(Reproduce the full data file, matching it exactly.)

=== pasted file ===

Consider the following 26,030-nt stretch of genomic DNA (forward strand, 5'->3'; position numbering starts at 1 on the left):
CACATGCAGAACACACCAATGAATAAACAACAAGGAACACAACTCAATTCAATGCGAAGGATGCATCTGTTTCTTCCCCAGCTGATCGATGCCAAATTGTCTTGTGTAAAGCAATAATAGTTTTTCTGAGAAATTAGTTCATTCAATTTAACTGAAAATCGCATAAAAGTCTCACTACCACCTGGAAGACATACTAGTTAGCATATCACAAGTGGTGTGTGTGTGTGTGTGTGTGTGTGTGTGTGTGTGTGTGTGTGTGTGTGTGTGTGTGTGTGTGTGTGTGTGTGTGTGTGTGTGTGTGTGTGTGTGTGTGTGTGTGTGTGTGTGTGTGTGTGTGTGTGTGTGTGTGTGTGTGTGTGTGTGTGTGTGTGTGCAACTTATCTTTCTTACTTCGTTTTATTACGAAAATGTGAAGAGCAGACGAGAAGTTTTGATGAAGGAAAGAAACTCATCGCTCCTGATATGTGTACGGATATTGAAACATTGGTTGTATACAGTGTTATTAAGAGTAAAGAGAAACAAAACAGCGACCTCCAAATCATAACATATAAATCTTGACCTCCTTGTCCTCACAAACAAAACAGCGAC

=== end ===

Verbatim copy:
Consider the following 26,030-nt stretch of genomic DNA (forward strand, 5'->3'; position numbering starts at 1 on the left):
CACATGCAGAACACACCAATGAATAAACAACAAGGAACACAACTCAATTCAATGCGAAGGATGCATCTGTTTCTTCCCCAGCTGATCGATGCCAAATTGTCTTGTGTAAAGCAATAATAGTTTTTCTGAGAAATTAGTTCATTCAATTTAACTGAAAATCGCATAAAAGTCTCACTACCACCTGGAAGACATACTAGTTAGCATATCACAAGTGGTGTGTGTGTGTGTGTGTGTGTGTGTGTGTGTGTGTGTGTGTGTGTGTGTGTGTGTGTGTGTGTGTGTGTGTGTGTGTGTGTGTGTGTGTGTGTGTGTGTGTGTGTGTGTGTGTGTGTGTGTGTGTGTGTGTGTGTGTGTGTGTGTGTGTGTGTGTGTGCAACTTATCTTTCTTACTTCGTTTTATTACGAAAATGTGAAGAGCAGACGAGAAGTTTTGATGAAGGAAAGAAACTCATCGCTCCTGATATGTGTACGGATATTGAAACATTGGTTGTATACAGTGTTATTAAGAGTAAAGAGAAACAAAACAGCGACCTCCAAATCATAACATATAAATCTTGACCTCCTTGTCCTCACAAACAAAACAGCGAC